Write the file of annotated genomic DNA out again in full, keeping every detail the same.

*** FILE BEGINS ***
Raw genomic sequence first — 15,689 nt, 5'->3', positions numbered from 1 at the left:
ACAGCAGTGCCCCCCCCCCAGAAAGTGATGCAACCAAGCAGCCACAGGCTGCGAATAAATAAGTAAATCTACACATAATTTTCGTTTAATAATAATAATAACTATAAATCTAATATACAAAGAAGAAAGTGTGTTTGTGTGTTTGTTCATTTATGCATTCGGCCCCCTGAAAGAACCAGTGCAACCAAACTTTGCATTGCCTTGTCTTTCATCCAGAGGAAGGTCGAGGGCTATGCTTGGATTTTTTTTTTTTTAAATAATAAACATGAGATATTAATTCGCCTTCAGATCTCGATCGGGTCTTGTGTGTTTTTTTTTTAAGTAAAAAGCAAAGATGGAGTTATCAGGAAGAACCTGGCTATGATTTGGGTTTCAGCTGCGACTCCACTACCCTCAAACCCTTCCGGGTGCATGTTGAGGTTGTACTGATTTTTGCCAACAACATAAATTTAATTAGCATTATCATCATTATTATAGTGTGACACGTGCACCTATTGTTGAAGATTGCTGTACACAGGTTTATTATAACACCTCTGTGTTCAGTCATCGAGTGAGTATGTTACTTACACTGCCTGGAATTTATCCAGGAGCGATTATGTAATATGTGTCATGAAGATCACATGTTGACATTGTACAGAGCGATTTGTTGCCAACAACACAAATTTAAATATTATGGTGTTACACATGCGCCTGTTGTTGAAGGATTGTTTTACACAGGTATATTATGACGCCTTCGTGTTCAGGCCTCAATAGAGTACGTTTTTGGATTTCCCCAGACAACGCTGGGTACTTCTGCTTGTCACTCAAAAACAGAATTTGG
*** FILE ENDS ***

Raw genomic sequence first — 15,689 nt, 5'->3', positions numbered from 1 at the left:
ACAGCAGTGCCCCCCCCCCAGAAAGTGATGCAACCAAGCAGCCACAGGCTGCGAATAAATAAGTAAATCTACACATAATTTTCGTTTAATAATAATAATAACTATAAATCTAATATACAAAGAAGAAAGTGTGTTTGTGTGTTTGTTCATTTATGCATTCGGCCCCCTGAAAGAACCAGTGCAACCAAACTTTGCATTGCCTTGTCTTTCATCCAGAGGAAGGTCGAGGGCTATGCTTGGATTTTTTTTTTTTTAAATAATAAACATGAGATATTAATTCGCCTTCAGATCTCGATCGGGTCTTGTGTGTTTTTTTTTTAAGTAAAAAGCAAAGATGGAGTTATCAGGAAGAACCTGGCTATGATTTGGGTTTCAGCTGCGACTCCACTACCCTCAAACCCTTCCGGGTGCATGTTGAGGTTGTACTGATTTTTGCCAACAACATAAATTTAATTAGCATTATCATCATTATTATAGTGTGACACGTGCACCTATTGTTGAAGATTGCTGTACACAGGTTTATTATAACACCTCTGTGTTCAGTCATCGAGTGAGTATGTTACTTACACTGCCTGGAATTTATCCAGGAGCGATTATGTAATATGTGTCATGAAGATCACATGTTGACATTGTACAGAGCGATTTGTTGCCAACAACACAAATTTAAATATTATGGTGTTACACATGCGCCTGTTGTTGAAGGATTGTTTTACACAGGTATATTATGACGCCTTCGTGTTCAGGCCTCAATAGAGTACGTTTTTGGATTTCCCCAGACAACGCTGGGTACTTCTGCTTGTCACTCAAAAACAGAATTTGG